Anti-cancer binary system activated by bacteriophage HK022 integrase
Metrics: PDF 682 views | HTML 985 views | ?
Amer Elias1, Natasha Gritsenko1, Rena Gorovits2, Itay Spector1, Gali Prag1, Ezra Yagil1 and Mikhail Kolot1
1Department of Biochemistry and Molecular Biology, Tel-Aviv University, Tel-Aviv 69978, Israel
2Institute of Plant Sciences and Genetics in Agriculture, Robert H. Smith Faculty of Agriculture, Food and Environment, The Hebrew University of Jerusalem, Rehovot 76100, Israel
Mikhail Kolot, email: firstname.lastname@example.org
Keywords: cancer therapy; site-specific recombination; coliphage HK022 integrase; lung cancer; DTA toxin
Received: November 09, 2017 Accepted: May 14, 2018 Published: June 08, 2018
The binary system presented in this work is based on the bacteriophage HK022 integrase recombinase that activates the expression of a silenced Diphtheria toxin gene, both controlled by the cancer specific hTERT promoter. Using a lung cancer mice model, assays of different apoptotic and anti-apoptotic factors have demonstrated that the Integrase based binary system is highly specific towards cancer cells and more efficient compared to the conventional mono system whose toxin is directly expressed under hTERT. In a mice survival test, this binary system demonstrated longer persistence compared to the untreated and the mono treated ones. The reason underlying the advantage of this binary system over the mono system seems to be an overexpression of various hTERT suppressing factors induced by the mono system.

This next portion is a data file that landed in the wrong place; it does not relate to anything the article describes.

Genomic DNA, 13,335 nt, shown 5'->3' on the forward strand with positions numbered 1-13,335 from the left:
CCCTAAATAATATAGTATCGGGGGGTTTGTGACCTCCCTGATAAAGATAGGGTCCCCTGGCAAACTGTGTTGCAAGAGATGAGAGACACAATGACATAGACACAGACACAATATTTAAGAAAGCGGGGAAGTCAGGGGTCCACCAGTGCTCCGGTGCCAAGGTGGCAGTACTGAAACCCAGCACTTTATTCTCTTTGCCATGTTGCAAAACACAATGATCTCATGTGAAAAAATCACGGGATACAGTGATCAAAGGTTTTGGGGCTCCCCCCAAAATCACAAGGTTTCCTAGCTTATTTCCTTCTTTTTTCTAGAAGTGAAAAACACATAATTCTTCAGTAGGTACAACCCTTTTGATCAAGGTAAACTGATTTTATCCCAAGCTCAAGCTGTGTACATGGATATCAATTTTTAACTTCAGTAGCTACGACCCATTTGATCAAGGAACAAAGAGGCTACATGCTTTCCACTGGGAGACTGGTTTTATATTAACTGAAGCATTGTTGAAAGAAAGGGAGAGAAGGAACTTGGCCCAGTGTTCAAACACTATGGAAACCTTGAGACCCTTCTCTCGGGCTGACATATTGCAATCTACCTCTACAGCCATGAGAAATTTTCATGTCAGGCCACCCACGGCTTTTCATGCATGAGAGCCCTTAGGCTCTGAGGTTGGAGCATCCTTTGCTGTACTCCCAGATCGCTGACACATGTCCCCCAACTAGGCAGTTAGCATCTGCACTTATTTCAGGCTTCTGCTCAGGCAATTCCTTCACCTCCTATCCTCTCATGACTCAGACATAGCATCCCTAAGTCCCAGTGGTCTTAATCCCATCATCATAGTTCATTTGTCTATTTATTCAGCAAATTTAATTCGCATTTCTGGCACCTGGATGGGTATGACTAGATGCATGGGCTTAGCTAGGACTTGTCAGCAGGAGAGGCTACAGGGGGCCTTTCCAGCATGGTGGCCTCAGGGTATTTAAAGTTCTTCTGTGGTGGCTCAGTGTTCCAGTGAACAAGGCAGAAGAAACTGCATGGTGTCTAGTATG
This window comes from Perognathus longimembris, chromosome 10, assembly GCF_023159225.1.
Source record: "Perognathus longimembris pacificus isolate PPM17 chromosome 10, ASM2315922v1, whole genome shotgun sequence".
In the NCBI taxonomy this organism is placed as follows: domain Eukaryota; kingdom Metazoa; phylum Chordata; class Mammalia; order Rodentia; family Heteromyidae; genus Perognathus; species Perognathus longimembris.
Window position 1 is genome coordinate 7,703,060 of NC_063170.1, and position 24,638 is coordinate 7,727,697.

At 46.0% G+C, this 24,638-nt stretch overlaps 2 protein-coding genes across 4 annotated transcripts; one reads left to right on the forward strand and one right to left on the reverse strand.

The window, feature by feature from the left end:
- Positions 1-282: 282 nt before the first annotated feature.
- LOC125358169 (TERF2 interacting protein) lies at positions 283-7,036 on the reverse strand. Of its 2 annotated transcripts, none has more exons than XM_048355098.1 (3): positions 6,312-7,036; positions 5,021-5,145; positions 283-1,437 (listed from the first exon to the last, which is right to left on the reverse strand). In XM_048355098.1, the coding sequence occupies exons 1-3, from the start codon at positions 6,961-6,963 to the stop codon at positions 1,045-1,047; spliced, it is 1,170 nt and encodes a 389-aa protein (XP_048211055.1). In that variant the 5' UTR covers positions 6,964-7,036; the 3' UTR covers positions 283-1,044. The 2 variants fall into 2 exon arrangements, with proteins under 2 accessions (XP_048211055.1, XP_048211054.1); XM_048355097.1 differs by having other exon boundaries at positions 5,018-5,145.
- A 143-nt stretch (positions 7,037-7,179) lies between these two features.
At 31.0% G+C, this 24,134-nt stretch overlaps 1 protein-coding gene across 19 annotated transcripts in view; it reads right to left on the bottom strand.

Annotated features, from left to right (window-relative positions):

All site content, except where otherwise noted, is licensed under a Creative Commons Attribution 3.0 License.